- Realize that everyday activities such as mealtimes, getting dressed, bath time, and playtime are all opportunities for talking, teaching, and providing quality language exposure. Be intentional about ongoing verbal interactions about things, routines and events in your child’s life.
- Arrange for varied opportunities for your child to have diverse contexts for engaging in the minority language such as book sharing and reading experiences, singing, educational videos, children’s shows, play groups, family visits and trips. It is important for your child to have access to other speakers of the minority language as much as possible.
- When your child uses incorrect words or grammar, simply model the correct vocabulary and/or sentence structure in response to the child’s utterance.
- When appropriate, expand your child’s utterances by first affirming what he/she said and then by adding to what was said if the vocabulary or grammar usage was lacking.
- Even if your child is tending to speak more in the majority language, continue speaking to him/her in the minority language. When appropriate, recast the utterance, or present it in a different or changed structure while maintaining its meaning. For example, if your child utters a phrase or sentence partly or entirely in the majority language, recast the utterance in the minority language, modeling correct usage where any vocabulary or grammatical gaps were noted.
- Instill in your child a sense of pride and “need” for the minority language by keeping it relevant and constant in his/her everyday life. Children will inevitably discard a language they do not feel they need.
- Consider teaching your child to read and write in the minority language. The more competencies your child develops in the minority language, the more internally relevant and important that language will become.
- If you are the primary source of language input for your child in the minority language, consistently speak to your child in that language whether at home or out in the community.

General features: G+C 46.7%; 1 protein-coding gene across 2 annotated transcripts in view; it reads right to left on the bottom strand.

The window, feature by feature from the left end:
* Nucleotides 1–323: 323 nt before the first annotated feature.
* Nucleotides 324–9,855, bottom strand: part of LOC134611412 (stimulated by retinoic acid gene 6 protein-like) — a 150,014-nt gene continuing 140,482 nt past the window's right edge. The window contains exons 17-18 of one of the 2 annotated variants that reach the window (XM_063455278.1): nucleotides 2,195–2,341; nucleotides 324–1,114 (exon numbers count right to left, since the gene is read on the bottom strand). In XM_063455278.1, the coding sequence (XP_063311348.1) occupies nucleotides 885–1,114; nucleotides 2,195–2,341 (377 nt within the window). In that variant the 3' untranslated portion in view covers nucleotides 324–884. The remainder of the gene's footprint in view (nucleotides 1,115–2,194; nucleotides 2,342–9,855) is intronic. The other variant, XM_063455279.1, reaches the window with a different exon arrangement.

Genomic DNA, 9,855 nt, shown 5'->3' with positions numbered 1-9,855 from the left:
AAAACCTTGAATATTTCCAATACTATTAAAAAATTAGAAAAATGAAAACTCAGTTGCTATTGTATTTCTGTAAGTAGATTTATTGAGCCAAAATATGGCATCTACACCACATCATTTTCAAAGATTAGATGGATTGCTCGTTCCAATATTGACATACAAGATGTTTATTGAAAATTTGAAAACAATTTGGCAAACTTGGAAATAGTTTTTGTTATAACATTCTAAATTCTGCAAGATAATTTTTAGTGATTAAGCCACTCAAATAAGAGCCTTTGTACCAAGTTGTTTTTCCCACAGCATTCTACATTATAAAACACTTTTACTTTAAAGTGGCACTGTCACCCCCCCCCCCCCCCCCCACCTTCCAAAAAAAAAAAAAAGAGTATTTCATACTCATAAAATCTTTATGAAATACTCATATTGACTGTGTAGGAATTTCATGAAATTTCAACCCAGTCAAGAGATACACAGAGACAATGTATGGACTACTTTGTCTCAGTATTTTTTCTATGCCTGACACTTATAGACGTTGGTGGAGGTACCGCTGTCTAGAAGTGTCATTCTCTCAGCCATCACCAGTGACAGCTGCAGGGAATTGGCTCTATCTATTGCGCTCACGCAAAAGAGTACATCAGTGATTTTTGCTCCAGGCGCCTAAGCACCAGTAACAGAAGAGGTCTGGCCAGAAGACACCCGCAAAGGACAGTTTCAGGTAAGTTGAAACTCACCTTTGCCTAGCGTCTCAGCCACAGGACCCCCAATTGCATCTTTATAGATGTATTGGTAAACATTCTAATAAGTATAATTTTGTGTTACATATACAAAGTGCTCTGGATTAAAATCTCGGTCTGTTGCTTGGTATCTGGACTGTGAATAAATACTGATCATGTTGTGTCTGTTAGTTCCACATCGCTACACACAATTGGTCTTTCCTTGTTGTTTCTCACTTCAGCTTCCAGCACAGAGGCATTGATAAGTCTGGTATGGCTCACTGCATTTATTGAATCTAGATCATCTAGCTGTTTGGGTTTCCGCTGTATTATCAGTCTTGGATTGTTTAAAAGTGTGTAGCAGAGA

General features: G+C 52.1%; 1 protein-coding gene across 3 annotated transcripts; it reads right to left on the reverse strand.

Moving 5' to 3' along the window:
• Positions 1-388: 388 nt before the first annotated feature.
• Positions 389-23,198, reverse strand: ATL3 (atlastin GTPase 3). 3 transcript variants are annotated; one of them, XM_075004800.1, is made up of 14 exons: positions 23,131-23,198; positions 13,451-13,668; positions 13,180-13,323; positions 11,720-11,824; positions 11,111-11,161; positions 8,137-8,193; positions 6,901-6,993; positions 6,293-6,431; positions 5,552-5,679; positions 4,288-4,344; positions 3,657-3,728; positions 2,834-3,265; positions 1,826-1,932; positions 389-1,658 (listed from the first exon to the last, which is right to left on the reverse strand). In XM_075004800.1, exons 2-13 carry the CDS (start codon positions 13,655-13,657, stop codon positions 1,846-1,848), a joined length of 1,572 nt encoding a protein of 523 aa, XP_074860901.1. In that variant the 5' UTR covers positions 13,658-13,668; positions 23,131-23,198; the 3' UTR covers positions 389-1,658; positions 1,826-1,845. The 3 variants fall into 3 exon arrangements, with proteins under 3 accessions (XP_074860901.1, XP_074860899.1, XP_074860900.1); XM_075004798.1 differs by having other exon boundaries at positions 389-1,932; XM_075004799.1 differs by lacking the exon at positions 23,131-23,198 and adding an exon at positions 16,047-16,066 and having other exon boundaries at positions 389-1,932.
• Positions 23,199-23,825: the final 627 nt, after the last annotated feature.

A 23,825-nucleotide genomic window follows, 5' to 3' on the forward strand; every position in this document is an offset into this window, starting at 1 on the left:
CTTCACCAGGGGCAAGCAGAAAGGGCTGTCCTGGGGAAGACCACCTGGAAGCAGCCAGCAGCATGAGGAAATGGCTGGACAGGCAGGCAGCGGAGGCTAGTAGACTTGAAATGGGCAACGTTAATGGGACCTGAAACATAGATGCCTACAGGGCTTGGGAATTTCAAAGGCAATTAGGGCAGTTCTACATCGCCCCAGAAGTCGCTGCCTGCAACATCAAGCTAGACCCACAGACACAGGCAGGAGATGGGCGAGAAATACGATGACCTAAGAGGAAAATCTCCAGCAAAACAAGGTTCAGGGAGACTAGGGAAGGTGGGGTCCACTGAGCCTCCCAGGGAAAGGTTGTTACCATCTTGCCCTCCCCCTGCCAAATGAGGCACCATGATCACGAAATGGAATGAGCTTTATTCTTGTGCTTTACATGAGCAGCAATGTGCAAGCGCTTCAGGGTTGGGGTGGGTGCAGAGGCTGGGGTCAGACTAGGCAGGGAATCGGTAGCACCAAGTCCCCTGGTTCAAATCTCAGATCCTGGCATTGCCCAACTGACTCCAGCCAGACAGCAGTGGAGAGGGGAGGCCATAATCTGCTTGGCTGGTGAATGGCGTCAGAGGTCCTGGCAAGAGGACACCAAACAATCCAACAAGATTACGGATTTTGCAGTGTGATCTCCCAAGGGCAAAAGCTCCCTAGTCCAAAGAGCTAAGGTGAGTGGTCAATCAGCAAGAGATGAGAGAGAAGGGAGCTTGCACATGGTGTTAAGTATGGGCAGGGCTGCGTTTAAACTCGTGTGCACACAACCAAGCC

- Though code mixing, or alternating between two languages while speaking, is completely normal and appropriate for bilinguals, in order to clearly draw a line between the two languages in your child’s linguistic environment, limit code mixing as much as possible at least at the beginning stages.
- Don’t lose heart or give up even if your child’s language proficiency or skills seem to fluctuate over time in his/her two languages. Some fluctuation is normal as children learn to navigate between both languages.
- Don’t allow for interruptions or long periods of little or no exposure to the minority language. • When it seems hard and laborious, remember the long-term benefits and rewards you are bestowing upon your child by raising him/her to be bilingual.
- Relatives, friends, and community members may misunderstand or even disagree with your decision to raise your child bilingually for various reasons. If you can, kindly educate them about your decision, but if not, politely stand your ground based on what’s best for your child. Your dedication, consistency and persistence will pay off in the end!
“The bilingualism of children should be a source of joy, both for parents and children, even if there are occasional moments of difficulties.” François Grosjean
(This post originally appeared on The Speech Stop)
Ana Paula G. Mumy, MS, CCC-SLP, is a trilingual speech-language pathologist and the author of various continuing education eCourses, leveled storybooks, and instructional therapy materials for speech/language intervention, as well as the co-author of her latest eSongbook which features songs for speech, language and hearing goals. She has provided school-based and pediatric home health care services for nearly 12 years and thoroughly enjoys providing resources for SLPs, educators and parents on her website The Speech Stop.